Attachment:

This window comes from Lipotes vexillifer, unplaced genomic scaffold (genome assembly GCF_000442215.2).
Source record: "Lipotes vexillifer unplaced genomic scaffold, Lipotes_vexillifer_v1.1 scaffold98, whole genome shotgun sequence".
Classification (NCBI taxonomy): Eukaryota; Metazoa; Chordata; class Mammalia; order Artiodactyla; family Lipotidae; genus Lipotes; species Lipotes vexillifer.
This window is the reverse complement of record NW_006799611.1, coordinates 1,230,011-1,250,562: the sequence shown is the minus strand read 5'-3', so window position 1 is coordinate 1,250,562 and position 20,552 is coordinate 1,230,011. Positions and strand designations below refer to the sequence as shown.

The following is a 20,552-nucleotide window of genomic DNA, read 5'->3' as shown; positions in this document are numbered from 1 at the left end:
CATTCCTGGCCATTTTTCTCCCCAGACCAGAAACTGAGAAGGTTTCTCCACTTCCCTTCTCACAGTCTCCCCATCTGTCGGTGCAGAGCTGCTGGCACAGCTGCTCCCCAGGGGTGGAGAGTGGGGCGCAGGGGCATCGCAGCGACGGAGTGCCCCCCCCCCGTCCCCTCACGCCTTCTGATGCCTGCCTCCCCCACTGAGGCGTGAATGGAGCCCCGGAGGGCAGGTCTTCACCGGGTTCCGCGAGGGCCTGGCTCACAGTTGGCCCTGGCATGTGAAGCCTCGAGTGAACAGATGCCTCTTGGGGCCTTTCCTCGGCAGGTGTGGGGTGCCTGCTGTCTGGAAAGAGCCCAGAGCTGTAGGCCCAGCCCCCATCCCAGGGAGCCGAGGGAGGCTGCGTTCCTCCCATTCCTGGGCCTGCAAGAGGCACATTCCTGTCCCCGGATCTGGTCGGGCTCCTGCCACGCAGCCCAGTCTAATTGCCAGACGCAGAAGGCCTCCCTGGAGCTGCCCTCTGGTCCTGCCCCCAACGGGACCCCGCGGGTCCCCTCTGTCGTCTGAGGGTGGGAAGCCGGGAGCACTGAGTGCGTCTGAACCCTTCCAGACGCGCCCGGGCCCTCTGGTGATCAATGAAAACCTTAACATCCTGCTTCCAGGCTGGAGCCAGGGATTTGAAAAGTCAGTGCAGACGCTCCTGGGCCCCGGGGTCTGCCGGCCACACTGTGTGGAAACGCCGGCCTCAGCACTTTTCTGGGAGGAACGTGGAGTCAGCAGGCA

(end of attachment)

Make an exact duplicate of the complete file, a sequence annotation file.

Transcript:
This window comes from Lipotes vexillifer, unplaced genomic scaffold (genome assembly GCF_000442215.2).
Source record: "Lipotes vexillifer unplaced genomic scaffold, Lipotes_vexillifer_v1.1 scaffold98, whole genome shotgun sequence".
Classification (NCBI taxonomy): Eukaryota; Metazoa; Chordata; class Mammalia; order Artiodactyla; family Lipotidae; genus Lipotes; species Lipotes vexillifer.
This window is the reverse complement of record NW_006799611.1, coordinates 1,230,011-1,250,562: the sequence shown is the minus strand read 5'-3', so window position 1 is coordinate 1,250,562 and position 20,552 is coordinate 1,230,011. Positions and strand designations below refer to the sequence as shown.

The following is a 20,552-nucleotide window of genomic DNA, read 5'->3' as shown; positions in this document are numbered from 1 at the left end:
CATTCCTGGCCATTTTTCTCCCCAGACCAGAAACTGAGAAGGTTTCTCCACTTCCCTTCTCACAGTCTCCCCATCTGTCGGTGCAGAGCTGCTGGCACAGCTGCTCCCCAGGGGTGGAGAGTGGGGCGCAGGGGCATCGCAGCGACGGAGTGCCCCCCCCCCGTCCCCTCACGCCTTCTGATGCCTGCCTCCCCCACTGAGGCGTGAATGGAGCCCCGGAGGGCAGGTCTTCACCGGGTTCCGCGAGGGCCTGGCTCACAGTTGGCCCTGGCATGTGAAGCCTCGAGTGAACAGATGCCTCTTGGGGCCTTTCCTCGGCAGGTGTGGGGTGCCTGCTGTCTGGAAAGAGCCCAGAGCTGTAGGCCCAGCCCCCATCCCAGGGAGCCGAGGGAGGCTGCGTTCCTCCCATTCCTGGGCCTGCAAGAGGCACATTCCTGTCCCCGGATCTGGTCGGGCTCCTGCCACGCAGCCCAGTCTAATTGCCAGACGCAGAAGGCCTCCCTGGAGCTGCCCTCTGGTCCTGCCCCCAACGGGACCCCGCGGGTCCCCTCTGTCGTCTGAGGGTGGGAAGCCGGGAGCACTGAGTGCGTCTGAACCCTTCCAGACGCGCCCGGGCCCTCTGGTGATCAATGAAAACCTTAACATCCTGCTTCCAGGCTGGAGCCAGGGATTTGAAAAGTCAGTGCAGACGCTCCTGGGCCCCGGGGTCTGCCGGCCACACTGTGTGGAAACGCCGGCCTCAGCACTTTTCTGGGAGGAACGTGGAGTCAGCAGGCA